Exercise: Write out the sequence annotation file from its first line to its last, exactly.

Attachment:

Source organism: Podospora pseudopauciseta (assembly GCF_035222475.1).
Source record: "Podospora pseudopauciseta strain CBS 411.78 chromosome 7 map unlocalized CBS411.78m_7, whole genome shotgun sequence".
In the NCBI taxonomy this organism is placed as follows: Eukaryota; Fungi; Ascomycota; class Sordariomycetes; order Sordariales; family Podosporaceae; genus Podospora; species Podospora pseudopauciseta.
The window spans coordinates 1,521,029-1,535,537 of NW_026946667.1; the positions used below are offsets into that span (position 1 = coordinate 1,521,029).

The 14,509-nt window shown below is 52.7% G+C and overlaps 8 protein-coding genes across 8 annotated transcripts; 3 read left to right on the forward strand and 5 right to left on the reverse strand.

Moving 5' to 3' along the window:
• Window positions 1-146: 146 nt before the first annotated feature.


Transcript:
Source organism: Podospora pseudopauciseta (assembly GCF_035222475.1).
Source record: "Podospora pseudopauciseta strain CBS 411.78 chromosome 7 map unlocalized CBS411.78m_7, whole genome shotgun sequence".
In the NCBI taxonomy this organism is placed as follows: Eukaryota; Fungi; Ascomycota; class Sordariomycetes; order Sordariales; family Podosporaceae; genus Podospora; species Podospora pseudopauciseta.
The window spans coordinates 1,521,029-1,535,537 of NW_026946667.1; the positions used below are offsets into that span (position 1 = coordinate 1,521,029).

The 14,509-nt window shown below is 52.7% G+C and overlaps 8 protein-coding genes across 8 annotated transcripts; 3 read left to right on the forward strand and 5 right to left on the reverse strand.

Moving 5' to 3' along the window:
• Window positions 1-146: 146 nt before the first annotated feature.